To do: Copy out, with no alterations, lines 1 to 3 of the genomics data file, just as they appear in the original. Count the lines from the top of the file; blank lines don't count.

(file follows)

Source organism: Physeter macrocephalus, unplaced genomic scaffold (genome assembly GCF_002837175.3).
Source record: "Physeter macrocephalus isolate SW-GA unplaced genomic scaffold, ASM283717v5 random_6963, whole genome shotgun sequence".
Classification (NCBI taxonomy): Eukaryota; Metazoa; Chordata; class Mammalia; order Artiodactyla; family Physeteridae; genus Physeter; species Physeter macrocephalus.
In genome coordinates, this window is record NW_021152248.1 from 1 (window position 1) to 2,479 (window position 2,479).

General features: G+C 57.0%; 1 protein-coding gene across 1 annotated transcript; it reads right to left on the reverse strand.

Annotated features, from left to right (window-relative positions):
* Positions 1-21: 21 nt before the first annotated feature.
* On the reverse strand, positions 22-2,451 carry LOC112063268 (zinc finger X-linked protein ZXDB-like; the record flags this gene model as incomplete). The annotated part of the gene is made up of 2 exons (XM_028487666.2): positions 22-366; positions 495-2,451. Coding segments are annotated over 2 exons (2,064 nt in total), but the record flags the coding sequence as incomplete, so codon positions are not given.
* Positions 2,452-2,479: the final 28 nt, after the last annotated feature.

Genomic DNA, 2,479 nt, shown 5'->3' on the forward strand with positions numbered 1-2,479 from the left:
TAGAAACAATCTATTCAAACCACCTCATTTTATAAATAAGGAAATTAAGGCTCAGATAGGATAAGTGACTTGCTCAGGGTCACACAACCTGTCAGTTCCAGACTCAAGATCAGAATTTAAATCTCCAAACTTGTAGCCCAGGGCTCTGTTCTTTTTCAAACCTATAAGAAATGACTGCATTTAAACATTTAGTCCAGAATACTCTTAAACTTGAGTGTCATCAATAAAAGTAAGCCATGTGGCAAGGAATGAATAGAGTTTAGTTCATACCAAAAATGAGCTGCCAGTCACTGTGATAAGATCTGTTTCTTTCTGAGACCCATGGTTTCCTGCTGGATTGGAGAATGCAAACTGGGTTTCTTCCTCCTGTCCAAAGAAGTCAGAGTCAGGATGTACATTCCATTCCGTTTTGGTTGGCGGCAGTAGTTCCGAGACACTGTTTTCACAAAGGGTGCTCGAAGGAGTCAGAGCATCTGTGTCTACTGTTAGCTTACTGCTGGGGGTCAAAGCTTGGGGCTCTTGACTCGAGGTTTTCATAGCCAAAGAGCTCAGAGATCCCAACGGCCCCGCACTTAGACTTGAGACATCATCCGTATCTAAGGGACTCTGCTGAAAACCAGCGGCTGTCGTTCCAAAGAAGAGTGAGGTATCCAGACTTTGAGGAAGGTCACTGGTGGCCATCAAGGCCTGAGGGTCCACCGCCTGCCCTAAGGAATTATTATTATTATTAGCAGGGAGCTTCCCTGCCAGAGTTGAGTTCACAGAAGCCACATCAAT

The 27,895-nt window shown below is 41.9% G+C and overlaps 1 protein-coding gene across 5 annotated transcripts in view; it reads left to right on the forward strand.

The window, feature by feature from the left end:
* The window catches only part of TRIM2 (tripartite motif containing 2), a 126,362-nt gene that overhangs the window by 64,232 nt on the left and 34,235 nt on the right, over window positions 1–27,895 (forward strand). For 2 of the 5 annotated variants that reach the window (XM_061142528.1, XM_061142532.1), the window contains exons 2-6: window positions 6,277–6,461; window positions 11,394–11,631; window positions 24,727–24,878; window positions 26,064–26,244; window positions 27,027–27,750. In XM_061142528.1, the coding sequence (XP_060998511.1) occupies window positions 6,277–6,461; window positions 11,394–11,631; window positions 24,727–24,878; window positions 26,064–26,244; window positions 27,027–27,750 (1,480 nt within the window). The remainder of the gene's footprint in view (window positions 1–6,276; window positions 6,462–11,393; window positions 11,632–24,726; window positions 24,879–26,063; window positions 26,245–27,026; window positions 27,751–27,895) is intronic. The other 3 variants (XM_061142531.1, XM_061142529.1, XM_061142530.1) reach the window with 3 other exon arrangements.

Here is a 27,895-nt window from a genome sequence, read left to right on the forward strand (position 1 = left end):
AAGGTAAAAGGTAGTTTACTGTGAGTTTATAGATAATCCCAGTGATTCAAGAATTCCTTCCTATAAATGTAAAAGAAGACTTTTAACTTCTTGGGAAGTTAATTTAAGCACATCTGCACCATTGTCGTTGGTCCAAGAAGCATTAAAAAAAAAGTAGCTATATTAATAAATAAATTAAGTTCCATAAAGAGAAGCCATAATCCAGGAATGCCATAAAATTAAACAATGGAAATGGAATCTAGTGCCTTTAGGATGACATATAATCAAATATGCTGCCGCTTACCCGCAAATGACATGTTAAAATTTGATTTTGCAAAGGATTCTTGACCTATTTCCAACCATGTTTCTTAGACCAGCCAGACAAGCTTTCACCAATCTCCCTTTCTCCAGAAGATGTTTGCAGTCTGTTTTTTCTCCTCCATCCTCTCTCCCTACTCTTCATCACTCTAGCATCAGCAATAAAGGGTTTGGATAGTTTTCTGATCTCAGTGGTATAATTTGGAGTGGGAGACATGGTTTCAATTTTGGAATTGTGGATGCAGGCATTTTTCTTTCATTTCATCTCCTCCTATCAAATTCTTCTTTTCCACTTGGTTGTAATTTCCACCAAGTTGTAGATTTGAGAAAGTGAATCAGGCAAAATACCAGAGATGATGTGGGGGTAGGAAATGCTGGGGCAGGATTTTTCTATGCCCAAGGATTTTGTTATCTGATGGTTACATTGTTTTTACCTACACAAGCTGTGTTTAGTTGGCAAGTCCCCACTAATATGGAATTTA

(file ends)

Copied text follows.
Source organism: Physeter macrocephalus, unplaced genomic scaffold (genome assembly GCF_002837175.3).
Source record: "Physeter macrocephalus isolate SW-GA unplaced genomic scaffold, ASM283717v5 random_6963, whole genome shotgun sequence".
Classification (NCBI taxonomy): Eukaryota; Metazoa; Chordata; class Mammalia; order Artiodactyla; family Physeteridae; genus Physeter; species Physeter macrocephalus.